Visitors to Cathlamet can stay at the Cathlamet Hotel, at a number of bed and breakfasts, or on their own boat at the Elochoman Slough Marina, which is just off Main Street and visible from the county court house. Yelp lists four restaurants in Cathlamet, and my experience says that Maria’s Place is the place to go. (I’m sure the others are fine. My only eating experience was at Maria’s Place.)

Julia Butler Hansen

One of Cathlamet’s leading citizens was Julia Butler Hansen. Daughter of a Wahkiakum County Sheriff, Julia became involved in politics and served in the Washington State Legislature. She became the first woman to serve Washington in the U.S. Congress where she represented Washington’s Third District from 1960 to 1974. While she died in 1988, her name lives on with the Julia Butler Hansen bridge which connects Cathlamet to Puget Island. The Julia Butler Hansen Wildlife Refuge and the Julia Butler Hansen Heritage Center also honor the woman, as does a school in Olympia, Washington.

Julia Butler Hansen Bridge, Wahkiakum County, Washington
The Julia Butler Hansen Bridge, Cathlamet, Washington

Other Wahkiakum County Communities

While Cathlamet is the only incorporated town in Wahkiakum County, there are many smaller communities along Highway 4. Seven miles west of the county seat, the community of Skamokawa attacts visitors looking to relax in a setting much like Lewis and Clark found it. The original Skamokawa school, but in 1894, became the meeting hall for the Improved Order of Redmen in 1926. Today, the building is on the National Register and services as the River Life Interpretive Center. With the Columbia at its doorstep (in the form of Vista Park) and the Skamokawa Slough running through the town’s center, one visitor said “Bring your kayak.” I know I’ll have my kayak along when I return to Wahkiakum County, Washington.


Another 12 miles along Highway 4 brings us to Grays River. Grays River, a census-designated place with a 2010 population of 263, is home to another of Wahkiakum County’s places on the National Register. Gray’s River Covered Bridge, built in 1905, is the only covered bridge still in use in Washington State.


The community of Rosburg lies just down the road from Grays River, along the river of the same name. At Rosburg, you can turn off Highway 4 and head downstream to the Columbia and Wahkiakum County’s ghost town of Altoona. Altoona housed several fish canneries in its heyday, but today it is mostly a series of pilings in the Columbia River. Still worth a visit, in my opinion.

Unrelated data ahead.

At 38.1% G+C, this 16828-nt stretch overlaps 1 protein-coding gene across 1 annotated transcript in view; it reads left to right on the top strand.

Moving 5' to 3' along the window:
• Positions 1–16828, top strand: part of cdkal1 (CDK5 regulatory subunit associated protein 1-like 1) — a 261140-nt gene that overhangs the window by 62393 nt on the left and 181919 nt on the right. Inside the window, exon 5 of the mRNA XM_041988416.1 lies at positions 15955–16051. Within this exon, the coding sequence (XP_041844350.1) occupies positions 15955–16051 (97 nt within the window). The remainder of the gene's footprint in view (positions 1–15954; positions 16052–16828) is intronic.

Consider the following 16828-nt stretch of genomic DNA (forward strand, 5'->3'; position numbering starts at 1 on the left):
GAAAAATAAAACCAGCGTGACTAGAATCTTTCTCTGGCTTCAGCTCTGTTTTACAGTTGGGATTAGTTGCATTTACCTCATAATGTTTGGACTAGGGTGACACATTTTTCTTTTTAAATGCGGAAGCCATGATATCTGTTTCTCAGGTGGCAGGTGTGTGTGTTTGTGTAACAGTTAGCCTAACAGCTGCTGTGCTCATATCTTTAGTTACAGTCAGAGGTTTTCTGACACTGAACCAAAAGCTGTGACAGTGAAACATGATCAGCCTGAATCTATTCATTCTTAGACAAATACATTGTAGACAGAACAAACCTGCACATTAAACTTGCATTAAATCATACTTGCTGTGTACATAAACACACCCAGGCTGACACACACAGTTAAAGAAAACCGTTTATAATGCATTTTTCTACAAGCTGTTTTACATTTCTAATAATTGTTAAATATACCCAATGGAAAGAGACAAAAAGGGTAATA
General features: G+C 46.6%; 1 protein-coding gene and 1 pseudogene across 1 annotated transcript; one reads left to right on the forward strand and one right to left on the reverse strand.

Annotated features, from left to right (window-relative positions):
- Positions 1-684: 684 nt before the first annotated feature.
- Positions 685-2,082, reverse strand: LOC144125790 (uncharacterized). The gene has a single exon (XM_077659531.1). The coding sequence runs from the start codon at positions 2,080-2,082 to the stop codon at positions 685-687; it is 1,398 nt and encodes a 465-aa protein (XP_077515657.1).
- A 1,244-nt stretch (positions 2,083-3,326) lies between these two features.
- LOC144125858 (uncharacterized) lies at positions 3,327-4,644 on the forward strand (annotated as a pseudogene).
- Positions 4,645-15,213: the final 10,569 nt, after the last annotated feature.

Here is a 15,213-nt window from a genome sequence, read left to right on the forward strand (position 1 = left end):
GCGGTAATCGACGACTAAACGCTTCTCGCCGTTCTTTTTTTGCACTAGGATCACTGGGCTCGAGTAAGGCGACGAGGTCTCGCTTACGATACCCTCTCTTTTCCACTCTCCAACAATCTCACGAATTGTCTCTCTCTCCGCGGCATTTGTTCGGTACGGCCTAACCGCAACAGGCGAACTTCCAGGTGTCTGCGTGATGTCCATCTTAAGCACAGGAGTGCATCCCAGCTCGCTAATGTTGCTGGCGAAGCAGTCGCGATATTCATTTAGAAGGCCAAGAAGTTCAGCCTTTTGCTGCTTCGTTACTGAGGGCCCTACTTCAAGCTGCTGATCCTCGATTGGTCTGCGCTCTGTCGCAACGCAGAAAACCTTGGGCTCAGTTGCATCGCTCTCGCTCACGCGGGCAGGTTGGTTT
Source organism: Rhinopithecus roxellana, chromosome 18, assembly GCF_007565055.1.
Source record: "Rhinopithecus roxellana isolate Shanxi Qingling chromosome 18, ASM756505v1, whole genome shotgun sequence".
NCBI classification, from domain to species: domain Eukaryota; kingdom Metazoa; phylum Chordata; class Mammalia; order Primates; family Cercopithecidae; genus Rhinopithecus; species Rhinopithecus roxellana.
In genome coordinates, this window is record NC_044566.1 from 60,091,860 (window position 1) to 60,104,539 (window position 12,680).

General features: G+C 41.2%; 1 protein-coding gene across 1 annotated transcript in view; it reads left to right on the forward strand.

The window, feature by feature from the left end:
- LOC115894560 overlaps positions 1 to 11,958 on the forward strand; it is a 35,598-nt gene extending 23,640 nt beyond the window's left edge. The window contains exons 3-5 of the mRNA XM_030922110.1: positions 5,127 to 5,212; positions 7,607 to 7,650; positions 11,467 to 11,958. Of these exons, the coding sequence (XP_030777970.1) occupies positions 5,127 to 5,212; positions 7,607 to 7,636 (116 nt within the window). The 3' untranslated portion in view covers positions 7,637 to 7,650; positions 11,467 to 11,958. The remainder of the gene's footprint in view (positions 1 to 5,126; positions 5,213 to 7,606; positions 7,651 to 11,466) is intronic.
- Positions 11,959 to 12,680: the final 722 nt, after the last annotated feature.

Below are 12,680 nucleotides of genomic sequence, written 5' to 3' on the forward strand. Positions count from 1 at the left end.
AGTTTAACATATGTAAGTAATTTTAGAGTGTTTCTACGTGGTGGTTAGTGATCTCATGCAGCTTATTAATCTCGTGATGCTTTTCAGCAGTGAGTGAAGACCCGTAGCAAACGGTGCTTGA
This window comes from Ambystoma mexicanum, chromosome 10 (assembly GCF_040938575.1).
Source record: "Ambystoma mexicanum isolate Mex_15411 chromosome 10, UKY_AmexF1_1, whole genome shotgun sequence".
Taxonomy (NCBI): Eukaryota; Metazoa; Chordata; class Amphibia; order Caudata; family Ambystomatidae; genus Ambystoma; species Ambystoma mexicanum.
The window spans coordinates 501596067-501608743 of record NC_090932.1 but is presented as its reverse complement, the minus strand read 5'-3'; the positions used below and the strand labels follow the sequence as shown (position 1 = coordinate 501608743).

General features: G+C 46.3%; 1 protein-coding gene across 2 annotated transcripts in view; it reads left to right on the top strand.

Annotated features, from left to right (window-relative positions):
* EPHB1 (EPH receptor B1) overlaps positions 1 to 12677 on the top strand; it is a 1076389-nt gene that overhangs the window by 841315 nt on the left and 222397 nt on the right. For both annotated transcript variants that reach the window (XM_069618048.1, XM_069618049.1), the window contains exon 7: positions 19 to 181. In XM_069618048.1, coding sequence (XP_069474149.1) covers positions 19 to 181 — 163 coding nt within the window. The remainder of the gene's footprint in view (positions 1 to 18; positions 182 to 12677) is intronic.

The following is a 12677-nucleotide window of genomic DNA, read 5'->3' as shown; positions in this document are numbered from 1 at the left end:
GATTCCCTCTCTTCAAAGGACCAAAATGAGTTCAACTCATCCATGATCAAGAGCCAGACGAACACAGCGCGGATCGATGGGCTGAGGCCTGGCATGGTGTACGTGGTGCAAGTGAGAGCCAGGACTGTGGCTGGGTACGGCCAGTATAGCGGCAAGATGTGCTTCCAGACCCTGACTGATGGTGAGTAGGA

My Drive Across Wahkiakum County

Only one highway crosses Wahkiakum County, Washington State Highway 4. On Sunday, September 4th, I drove west from Kelso in Cowlitz County, arriving in Cathlamet in time for supper. I had found the Hotel Cathlamet on Hotels.com, and had called to reserve a room. When I drove into town, the doors to the hotel were locked. I parked on Main Street, and set out to explore my options. By the time I had finished supper at Maria’s Place, the hotel doors were open and I was able to check in. My room was lovely and quiet, even though I know I was not the only guest.

The next morning, I woke long before breakfast would be ready, so I took a drive. Following highway 409, I crossed the Julia Butler Hansen bridge and explored Puget Island. Personally, I think that a bicycle would be the proper way to see Puget Island, but my bike was home in Montana and I had places to go. Back in Cathlamet, I had breakfast at the hotel, then checked out. I spoke with both local residents and visiting tourists, amazing on Labor Day when I would have expected everything to be closed.

On to Skamokawa

Skamokawa Slough, Wahkiakum County, Washington
Docks along the Skamokawa Slough, Skamokawa, Washington

Continuing west on Highway 4, I stopped next at Skamokawa.  I photographed both the Methodist Church and the slough that runs parallel to the highway. I missed Skamokawa Vista Park, and the Wahkiakum County Fairgrounds, but I have included an aeriel visit to the region in today’s Video of the Day.

West of Skamokawa, the highway leaves the river.  It curves north to cross Gray’s River and then Deep River before crossing into Pacific County. I took photographs as I drove west, getting off the highway to visit the Gray’s River Covered Bridge. Built in 1905, the sign at the bridge proclaims that it is “the last Covered Bridge in use in Washington State.” I was not the only photographer at the bridge site. Further on, I passed through the community of Rosburg, where once again, I left the highway to sightsee.

This time I drove quite a distance—ok, mapquest says 6.5 miles—to the ghost town of Altoona. At Altoona, I stopped to take photos of the landscape and the pilings.  The pilings are all that’s left of the old canneries that made the town thrive back in the 1930s. If there’s more to this “ghost town,” I missed it.

The Columbia River Ghost Town of Altoona, Washington
Pilings–All that’s left of Altoona, Washington

From Altoona, I returned to Rosburg where I continued on westward on Highway 4, across the Deep River and out of Wahkiakum County. My overall impression was that this is a place I would love to visit again, I would stay longer to explore more out-of-the-way places. If you’re interested in someone else’s perspectives, Dayna Smith, a Seattle-based musician and writer, has a blog titled “I Ate the State.” One of her posts talks of her experiences in Wahkiakum County. I recommend it highly.